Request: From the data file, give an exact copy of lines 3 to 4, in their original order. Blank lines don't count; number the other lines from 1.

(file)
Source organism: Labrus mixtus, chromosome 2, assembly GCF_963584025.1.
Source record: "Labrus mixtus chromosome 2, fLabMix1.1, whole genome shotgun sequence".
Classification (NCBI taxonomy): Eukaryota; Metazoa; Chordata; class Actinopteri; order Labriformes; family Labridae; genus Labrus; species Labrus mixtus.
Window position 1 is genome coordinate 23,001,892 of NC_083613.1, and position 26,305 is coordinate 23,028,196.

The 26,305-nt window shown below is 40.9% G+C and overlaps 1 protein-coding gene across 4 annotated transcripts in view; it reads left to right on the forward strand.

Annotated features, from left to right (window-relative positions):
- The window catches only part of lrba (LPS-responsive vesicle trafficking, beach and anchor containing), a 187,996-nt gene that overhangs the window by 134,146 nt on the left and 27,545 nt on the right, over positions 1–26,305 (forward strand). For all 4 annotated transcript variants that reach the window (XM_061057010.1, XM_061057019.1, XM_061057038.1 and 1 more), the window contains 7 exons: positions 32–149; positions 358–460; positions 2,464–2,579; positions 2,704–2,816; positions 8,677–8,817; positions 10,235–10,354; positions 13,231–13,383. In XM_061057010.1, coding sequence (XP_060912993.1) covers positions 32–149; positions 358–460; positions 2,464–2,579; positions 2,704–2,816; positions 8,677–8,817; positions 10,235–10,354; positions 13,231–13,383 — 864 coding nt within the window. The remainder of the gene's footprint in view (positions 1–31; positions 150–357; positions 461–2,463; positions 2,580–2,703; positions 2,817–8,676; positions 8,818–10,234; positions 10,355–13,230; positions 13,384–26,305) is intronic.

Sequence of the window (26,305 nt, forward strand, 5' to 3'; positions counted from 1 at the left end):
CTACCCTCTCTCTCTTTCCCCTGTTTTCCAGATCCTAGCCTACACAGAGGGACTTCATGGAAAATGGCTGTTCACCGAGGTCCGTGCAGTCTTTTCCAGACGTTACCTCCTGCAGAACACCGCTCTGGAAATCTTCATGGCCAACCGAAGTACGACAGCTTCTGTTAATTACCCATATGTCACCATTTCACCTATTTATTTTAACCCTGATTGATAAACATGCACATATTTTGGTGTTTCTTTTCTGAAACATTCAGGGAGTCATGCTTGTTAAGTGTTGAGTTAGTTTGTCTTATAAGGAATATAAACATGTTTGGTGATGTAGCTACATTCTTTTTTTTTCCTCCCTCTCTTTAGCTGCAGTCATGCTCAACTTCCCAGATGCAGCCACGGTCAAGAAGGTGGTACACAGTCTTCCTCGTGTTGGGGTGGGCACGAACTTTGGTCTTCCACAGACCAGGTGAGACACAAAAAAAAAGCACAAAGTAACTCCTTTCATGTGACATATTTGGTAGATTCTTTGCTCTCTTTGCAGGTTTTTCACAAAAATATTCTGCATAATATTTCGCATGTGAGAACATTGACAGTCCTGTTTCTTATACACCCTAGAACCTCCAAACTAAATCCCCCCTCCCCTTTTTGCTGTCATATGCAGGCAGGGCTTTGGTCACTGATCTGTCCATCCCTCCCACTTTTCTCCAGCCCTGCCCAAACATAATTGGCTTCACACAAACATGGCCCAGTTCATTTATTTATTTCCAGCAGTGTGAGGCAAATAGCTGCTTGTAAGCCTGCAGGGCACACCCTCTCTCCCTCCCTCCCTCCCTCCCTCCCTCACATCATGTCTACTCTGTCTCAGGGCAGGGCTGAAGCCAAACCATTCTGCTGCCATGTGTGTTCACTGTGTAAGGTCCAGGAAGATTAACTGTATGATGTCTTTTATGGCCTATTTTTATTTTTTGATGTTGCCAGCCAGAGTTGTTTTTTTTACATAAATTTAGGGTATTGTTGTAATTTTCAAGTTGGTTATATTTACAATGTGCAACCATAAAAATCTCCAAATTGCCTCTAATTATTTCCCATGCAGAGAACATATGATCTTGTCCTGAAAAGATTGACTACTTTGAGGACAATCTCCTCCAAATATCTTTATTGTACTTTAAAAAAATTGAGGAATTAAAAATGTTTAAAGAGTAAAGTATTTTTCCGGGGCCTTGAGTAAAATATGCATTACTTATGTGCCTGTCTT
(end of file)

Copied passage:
Classification (NCBI taxonomy): Eukaryota; Metazoa; Chordata; class Actinopteri; order Labriformes; family Labridae; genus Labrus; species Labrus mixtus.
Window position 1 is genome coordinate 23,001,892 of NC_083613.1, and position 26,305 is coordinate 23,028,196.